August 1, 2009Troy D. SmithIs there a difference between racism and prejudice?
There are commonly some misperceptions about the words "prejudice" and "racism."
If you are prejudiced, you "pre-judge" others without data, based on your suppositions about all people of a certain group. All black people are lazy, all Jews are greedy, all Arabs are terrorists, all white people are racists.
Racism, technically (at least according to us wacky academics), is not the same thing as prejudice. Racism means supporting or being actively invested in the continuation of a racial hierarchy in which one's own group dominates. By this definition, anyone and any member of any group can be prejudiced. George Jefferson and Fred Sanford were extremely prejudiced, to use fictional examples. It could be argued that Malcolm X was actively prejudiced for many years, MLK was not. But those individuals technically could not be described as racists; only someone who traditionally benefited from being at the top of the social structure could do that. Archie Bunker was working class, barely qualifying as lower middle class, and didn't have a lot of leverage in society; still, he was racist. This is because, as a white man of his generation, he was taught to believe that simply being white made him superior to anyone who was not, and that was the natural order of things- he was invested in this belief, and felt threatened when liberals chopped away at how things had always been, because if that lifelong belief were challenged he would be losing the only thing in his life that made him feel naturally special, and which he had come to expect society in general to back up.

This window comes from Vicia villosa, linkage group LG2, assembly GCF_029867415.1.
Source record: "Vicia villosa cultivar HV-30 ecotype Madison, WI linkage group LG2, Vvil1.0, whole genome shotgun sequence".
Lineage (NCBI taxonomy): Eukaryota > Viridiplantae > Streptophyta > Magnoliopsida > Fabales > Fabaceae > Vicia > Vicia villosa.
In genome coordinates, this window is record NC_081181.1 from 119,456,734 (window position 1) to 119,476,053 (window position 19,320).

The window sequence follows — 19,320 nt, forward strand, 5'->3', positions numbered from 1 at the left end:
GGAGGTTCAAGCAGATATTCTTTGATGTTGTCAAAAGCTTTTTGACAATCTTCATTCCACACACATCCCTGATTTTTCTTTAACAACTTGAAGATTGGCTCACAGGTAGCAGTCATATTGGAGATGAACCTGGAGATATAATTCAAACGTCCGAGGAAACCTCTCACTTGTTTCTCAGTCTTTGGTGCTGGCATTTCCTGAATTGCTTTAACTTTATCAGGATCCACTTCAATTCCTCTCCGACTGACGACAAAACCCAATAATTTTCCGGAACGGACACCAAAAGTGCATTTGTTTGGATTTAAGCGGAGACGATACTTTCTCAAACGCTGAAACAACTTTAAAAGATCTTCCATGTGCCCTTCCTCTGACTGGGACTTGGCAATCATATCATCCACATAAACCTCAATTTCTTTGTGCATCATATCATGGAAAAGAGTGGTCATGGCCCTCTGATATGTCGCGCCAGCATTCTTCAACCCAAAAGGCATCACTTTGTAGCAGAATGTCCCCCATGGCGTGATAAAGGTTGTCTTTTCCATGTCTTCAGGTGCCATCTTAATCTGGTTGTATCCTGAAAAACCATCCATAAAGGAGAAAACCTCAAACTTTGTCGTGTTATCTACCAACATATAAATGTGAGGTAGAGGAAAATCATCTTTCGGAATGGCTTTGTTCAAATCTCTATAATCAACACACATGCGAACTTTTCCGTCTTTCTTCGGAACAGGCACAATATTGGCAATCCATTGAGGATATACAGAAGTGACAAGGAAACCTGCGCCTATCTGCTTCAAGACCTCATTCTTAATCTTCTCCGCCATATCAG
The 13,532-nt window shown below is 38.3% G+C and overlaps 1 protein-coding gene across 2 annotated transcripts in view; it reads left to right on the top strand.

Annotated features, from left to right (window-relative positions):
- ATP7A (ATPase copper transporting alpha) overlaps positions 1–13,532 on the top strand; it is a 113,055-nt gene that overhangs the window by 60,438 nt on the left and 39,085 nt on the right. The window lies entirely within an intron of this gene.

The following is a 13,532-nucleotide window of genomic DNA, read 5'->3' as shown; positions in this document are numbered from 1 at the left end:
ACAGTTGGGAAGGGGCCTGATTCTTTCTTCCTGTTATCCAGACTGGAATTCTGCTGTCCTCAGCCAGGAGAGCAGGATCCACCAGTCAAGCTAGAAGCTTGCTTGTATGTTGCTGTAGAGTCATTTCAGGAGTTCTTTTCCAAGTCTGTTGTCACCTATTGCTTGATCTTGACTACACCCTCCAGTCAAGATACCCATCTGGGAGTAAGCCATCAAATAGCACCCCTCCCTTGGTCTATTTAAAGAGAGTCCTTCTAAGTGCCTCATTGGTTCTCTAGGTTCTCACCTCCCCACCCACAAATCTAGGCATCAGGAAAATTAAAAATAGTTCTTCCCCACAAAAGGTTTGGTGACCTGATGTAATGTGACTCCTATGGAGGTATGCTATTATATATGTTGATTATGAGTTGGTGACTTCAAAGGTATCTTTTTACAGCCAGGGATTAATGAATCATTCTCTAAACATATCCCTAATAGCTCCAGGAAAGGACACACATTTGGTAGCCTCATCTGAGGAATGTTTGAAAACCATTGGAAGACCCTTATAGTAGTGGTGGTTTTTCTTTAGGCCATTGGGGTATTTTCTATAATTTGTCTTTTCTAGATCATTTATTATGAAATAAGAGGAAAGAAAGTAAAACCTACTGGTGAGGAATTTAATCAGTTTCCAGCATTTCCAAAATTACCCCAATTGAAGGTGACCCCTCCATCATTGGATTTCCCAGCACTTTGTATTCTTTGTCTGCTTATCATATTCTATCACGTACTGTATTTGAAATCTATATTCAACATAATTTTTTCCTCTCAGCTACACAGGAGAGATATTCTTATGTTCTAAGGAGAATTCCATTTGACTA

Because of the nature of the world around us here in the U.S., I believe that none of us can ever completely rise above our prejudices. No matter how liberal you are, or how open-minded a conservative, you might still feel more threatened walking down a dark street with young black kids around than young white kids, for example. I also believe that, no matter how non-racist you want to be, it is virtually impossible for a white person in America to divorce him or herself from the intrinsic advantages of being white in what has always been, and was designed to be, and thus to a degree still is, a racist society. Sure, folks can say that affirmative action gives all the advantages to the minority instead of the white male. This does not negate either the effects of generations of disadvantage placed on a minority group, or the fact that in daily life they can still expect to be treated differently in subtle ways than a white person would. For example, one early study on racial profiling indicated that in one U.S. city black drivers made up 70% of random traffic stops, even though they were only 17% of that city’s population. Henry Louis Gates is not a unique case; I have a black friend right here in Champaign County, Illinois who was confronted in his own home and almost arrested on suspicion of burglary after neighbors saw him go in through the window when he lost his key. Now, I’ve been locked out of my own home and broken in on several occasions, as have many of my white friends, and none of us have ever had the cops called on us. I say this again: I believe that being white confers certain automatic advantages on a person which most of us never think about and don’t recognize because we take it for granted. I say this despite the fact that I come from a very poor background and in a lot of ways have had to struggle mightily to overcome that and get where I am now.